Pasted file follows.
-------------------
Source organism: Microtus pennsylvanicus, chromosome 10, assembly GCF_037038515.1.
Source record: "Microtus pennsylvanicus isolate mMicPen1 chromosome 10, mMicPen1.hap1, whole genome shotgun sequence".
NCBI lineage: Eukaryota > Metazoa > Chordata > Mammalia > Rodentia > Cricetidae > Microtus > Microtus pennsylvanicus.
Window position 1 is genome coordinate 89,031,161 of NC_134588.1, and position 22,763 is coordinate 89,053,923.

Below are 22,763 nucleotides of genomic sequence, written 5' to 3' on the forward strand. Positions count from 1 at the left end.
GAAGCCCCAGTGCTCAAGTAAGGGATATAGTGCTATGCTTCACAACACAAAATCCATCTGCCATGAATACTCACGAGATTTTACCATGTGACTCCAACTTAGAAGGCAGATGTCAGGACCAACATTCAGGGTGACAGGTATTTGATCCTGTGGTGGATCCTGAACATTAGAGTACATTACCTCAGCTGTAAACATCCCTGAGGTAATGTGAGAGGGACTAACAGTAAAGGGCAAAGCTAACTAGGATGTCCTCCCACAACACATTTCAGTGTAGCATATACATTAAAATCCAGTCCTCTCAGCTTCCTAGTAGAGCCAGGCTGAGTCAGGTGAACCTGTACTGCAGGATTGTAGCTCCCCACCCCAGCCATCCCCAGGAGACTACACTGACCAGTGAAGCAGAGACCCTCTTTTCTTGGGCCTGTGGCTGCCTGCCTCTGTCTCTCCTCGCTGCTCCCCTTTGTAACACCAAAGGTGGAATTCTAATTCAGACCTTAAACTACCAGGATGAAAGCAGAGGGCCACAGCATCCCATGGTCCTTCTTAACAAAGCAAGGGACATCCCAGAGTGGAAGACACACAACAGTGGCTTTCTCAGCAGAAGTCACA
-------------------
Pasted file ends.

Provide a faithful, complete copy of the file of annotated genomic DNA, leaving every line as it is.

Source organism: Microtus pennsylvanicus, chromosome 10, assembly GCF_037038515.1.
Source record: "Microtus pennsylvanicus isolate mMicPen1 chromosome 10, mMicPen1.hap1, whole genome shotgun sequence".
NCBI lineage: Eukaryota > Metazoa > Chordata > Mammalia > Rodentia > Cricetidae > Microtus > Microtus pennsylvanicus.
Window position 1 is genome coordinate 89,031,161 of NC_134588.1, and position 22,763 is coordinate 89,053,923.

Below are 22,763 nucleotides of genomic sequence, written 5' to 3' on the forward strand. Positions count from 1 at the left end.
GAAGCCCCAGTGCTCAAGTAAGGGATATAGTGCTATGCTTCACAACACAAAATCCATCTGCCATGAATACTCACGAGATTTTACCATGTGACTCCAACTTAGAAGGCAGATGTCAGGACCAACATTCAGGGTGACAGGTATTTGATCCTGTGGTGGATCCTGAACATTAGAGTACATTACCTCAGCTGTAAACATCCCTGAGGTAATGTGAGAGGGACTAACAGTAAAGGGCAAAGCTAACTAGGATGTCCTCCCACAACACATTTCAGTGTAGCATATACATTAAAATCCAGTCCTCTCAGCTTCCTAGTAGAGCCAGGCTGAGTCAGGTGAACCTGTACTGCAGGATTGTAGCTCCCCACCCCAGCCATCCCCAGGAGACTACACTGACCAGTGAAGCAGAGACCCTCTTTTCTTGGGCCTGTGGCTGCCTGCCTCTGTCTCTCCTCGCTGCTCCCCTTTGTAACACCAAAGGTGGAATTCTAATTCAGACCTTAAACTACCAGGATGAAAGCAGAGGGCCACAGCATCCCATGGTCCTTCTTAACAAAGCAAGGGACATCCCAGAGTGGAAGACACACAACAGTGGCTTTCTCAGCAGAAGTCACA